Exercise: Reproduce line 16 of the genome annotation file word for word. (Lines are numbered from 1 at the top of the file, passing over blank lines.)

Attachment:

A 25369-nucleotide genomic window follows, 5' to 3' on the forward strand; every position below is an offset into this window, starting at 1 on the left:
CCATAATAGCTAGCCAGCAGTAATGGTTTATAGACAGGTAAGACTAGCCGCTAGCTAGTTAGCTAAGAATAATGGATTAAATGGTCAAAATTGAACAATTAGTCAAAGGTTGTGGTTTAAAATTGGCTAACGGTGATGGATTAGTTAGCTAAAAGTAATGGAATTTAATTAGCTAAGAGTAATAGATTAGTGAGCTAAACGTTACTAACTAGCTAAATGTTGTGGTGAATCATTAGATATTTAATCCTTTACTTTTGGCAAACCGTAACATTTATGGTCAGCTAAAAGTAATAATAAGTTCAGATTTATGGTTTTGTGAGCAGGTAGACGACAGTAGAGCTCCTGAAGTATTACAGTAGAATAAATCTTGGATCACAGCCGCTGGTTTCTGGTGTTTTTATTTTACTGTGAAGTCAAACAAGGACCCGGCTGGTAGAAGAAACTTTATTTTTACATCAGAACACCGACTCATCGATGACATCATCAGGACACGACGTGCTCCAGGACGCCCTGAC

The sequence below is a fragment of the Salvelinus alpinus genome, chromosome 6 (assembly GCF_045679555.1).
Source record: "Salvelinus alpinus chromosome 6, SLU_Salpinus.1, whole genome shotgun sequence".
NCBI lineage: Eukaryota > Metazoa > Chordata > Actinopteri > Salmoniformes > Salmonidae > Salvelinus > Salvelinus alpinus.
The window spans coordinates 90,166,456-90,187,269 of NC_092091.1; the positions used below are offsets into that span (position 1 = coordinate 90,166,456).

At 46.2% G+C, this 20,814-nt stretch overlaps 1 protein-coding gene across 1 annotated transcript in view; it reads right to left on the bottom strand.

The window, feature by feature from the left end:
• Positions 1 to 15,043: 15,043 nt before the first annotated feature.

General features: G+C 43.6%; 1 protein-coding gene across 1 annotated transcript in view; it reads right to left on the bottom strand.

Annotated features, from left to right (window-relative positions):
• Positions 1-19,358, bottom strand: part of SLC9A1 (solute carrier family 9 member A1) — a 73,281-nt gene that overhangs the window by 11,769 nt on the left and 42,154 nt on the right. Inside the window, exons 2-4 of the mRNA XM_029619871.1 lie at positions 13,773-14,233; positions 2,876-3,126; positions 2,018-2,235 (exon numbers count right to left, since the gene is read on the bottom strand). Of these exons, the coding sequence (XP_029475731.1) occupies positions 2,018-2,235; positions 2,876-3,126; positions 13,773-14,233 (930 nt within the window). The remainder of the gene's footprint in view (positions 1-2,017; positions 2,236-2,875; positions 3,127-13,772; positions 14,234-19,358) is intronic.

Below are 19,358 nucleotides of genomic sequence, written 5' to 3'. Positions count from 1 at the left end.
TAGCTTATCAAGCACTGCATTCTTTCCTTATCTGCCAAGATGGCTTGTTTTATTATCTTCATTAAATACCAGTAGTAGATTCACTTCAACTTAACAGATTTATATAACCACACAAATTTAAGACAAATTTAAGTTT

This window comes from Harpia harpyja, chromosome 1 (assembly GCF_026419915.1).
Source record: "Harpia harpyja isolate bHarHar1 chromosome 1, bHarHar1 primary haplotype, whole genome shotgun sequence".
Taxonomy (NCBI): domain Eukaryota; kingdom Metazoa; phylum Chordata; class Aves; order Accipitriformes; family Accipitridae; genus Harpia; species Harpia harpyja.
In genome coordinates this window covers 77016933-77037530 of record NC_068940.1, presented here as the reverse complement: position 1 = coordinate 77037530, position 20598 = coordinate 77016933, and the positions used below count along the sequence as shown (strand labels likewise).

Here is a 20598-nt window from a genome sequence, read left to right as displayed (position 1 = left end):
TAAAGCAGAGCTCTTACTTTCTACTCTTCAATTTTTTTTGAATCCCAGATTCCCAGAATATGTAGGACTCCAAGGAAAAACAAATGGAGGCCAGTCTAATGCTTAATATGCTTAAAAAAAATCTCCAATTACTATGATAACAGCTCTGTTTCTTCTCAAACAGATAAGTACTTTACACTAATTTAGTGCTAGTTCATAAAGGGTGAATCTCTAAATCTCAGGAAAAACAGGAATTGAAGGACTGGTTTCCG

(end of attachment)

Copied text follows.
Source record: "Harpia harpyja isolate bHarHar1 chromosome 1, bHarHar1 primary haplotype, whole genome shotgun sequence".